Compulsory Military Service and Future Earnings: Evidence from a Quasi Experiment
Friday, 17 April, 2015

On Thursday, April 16th, Muhammad Asali, ISET’s resident faculty member, presented his paper, named “Compulsory Military Service and Future Earnings: Evidence from a Quasi Experiment” to the ISET community.

Military service can have either positive, negative, or no effect on the future earnings of former military servants. On the one hand, military service keeps people out of the labor market and therefore, harms their labor market skills, resulting in lower wages afterward.

On the other hand, it might help acquire some new skills (e.g. discipline) which are needed in the labor market and therefore, benefit the former military servants in terms of earnings. There is little consensus in the literature about this relationship.

Professor Asali’s study contributes to this literature by trying to estimate the effects of military service on future earnings using the quasi-experiment. The research paper takes the special case of Israel, where military service is mandatory for the Jewish people and male Druze Israeli Arabs. As for other Israeli Arabs, they are not required to serve in the Israeli army, and in fact, most of them do not. By comparing earnings of Druze and non-Druze Arabs, controlling for some other influential variables, Mr. Asali finds, that there exists a largely positive and statistically significant wage premium for service in the army, ranging between 18% and 23% for different age groups. Additionally, he shows that this premium is not due to human capital improvement and proposes the potential explanation for this result to be networking or social capital, built during army years. This explanation is supported by descriptive evidence, showing that after the army Druze Arabs used to relocate from low prestige jobs to highly prestigious jobs, such as public administration, while most of non-Druze Arabs in the same age cohort, without army service, relocated to other low-pay sectors, such as transport and communications.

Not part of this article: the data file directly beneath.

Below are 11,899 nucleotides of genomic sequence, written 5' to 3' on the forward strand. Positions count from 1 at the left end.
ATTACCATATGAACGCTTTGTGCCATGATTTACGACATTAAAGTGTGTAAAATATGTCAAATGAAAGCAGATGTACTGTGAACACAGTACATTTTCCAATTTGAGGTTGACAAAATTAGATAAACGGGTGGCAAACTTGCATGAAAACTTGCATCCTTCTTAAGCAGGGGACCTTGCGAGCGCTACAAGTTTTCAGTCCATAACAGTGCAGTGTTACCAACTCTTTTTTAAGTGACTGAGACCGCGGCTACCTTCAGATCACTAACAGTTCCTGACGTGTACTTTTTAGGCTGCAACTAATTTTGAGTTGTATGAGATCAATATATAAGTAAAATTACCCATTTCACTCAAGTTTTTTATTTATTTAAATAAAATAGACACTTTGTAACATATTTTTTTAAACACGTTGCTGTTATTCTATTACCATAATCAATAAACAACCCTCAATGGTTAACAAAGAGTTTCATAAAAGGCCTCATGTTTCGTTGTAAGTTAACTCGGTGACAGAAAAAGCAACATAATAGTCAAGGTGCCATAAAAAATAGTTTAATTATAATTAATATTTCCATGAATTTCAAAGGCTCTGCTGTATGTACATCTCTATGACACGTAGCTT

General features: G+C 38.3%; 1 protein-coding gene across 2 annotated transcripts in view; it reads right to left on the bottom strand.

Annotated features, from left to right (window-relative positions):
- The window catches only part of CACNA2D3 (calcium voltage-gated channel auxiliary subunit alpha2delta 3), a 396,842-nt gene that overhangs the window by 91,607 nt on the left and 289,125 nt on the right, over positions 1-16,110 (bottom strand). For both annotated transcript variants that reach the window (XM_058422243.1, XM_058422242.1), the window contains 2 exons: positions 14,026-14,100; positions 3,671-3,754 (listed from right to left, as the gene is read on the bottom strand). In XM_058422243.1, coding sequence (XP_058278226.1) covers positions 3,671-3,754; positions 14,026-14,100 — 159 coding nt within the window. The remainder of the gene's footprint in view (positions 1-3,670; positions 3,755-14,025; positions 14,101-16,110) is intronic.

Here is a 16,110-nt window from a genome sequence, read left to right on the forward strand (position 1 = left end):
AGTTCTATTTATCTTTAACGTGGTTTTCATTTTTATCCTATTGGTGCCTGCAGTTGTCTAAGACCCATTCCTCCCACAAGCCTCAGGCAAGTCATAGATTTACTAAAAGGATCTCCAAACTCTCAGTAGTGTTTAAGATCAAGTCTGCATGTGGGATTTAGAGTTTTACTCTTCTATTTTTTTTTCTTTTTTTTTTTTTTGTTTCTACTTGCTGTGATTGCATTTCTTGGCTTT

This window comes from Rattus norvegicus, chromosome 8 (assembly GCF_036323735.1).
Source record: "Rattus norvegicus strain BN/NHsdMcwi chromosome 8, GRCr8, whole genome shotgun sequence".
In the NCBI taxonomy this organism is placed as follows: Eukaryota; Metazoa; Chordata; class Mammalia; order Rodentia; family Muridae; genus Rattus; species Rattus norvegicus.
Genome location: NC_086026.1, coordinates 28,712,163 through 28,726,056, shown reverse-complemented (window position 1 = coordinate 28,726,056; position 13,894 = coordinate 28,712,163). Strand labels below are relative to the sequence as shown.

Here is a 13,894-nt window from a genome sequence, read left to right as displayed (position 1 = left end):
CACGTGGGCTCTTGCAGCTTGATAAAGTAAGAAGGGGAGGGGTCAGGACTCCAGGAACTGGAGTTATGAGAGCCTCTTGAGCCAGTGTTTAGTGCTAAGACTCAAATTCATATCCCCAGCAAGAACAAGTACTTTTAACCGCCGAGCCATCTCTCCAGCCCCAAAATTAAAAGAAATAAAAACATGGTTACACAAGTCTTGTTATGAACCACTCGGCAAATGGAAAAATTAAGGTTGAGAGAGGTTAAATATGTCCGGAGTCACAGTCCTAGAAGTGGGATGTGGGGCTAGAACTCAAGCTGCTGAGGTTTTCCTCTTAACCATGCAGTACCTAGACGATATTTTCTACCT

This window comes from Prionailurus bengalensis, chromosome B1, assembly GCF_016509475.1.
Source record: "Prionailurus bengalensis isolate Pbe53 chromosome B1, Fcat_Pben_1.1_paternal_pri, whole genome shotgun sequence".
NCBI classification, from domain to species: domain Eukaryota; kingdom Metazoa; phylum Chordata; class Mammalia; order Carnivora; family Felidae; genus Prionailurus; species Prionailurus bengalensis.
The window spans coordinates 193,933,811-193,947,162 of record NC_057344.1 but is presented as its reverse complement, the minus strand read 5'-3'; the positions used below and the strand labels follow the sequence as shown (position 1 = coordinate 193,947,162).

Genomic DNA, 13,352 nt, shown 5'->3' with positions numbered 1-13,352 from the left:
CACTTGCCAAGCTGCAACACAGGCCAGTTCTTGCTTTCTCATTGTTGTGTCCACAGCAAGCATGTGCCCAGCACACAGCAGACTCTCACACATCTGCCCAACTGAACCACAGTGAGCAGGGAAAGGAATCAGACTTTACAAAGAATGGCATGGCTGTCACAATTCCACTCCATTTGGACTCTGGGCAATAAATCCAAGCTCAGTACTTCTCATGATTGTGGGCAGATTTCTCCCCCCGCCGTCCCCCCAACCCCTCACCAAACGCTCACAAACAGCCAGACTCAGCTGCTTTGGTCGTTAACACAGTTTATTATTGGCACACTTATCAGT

The audience, aware of the situation in Israel, raised the language issue as a potential explanation for service premium. As they mentioned, army experience helps military servants speak the native language more fluently. Even though the claim is reasonable, as professor Asali explained, there is no way to check it in the current setting.      

ISET would like to thank professor Asali for sharing his research with the community and giving a live example of how smart research ideas can be translated into a practice using modern econometrics techniques.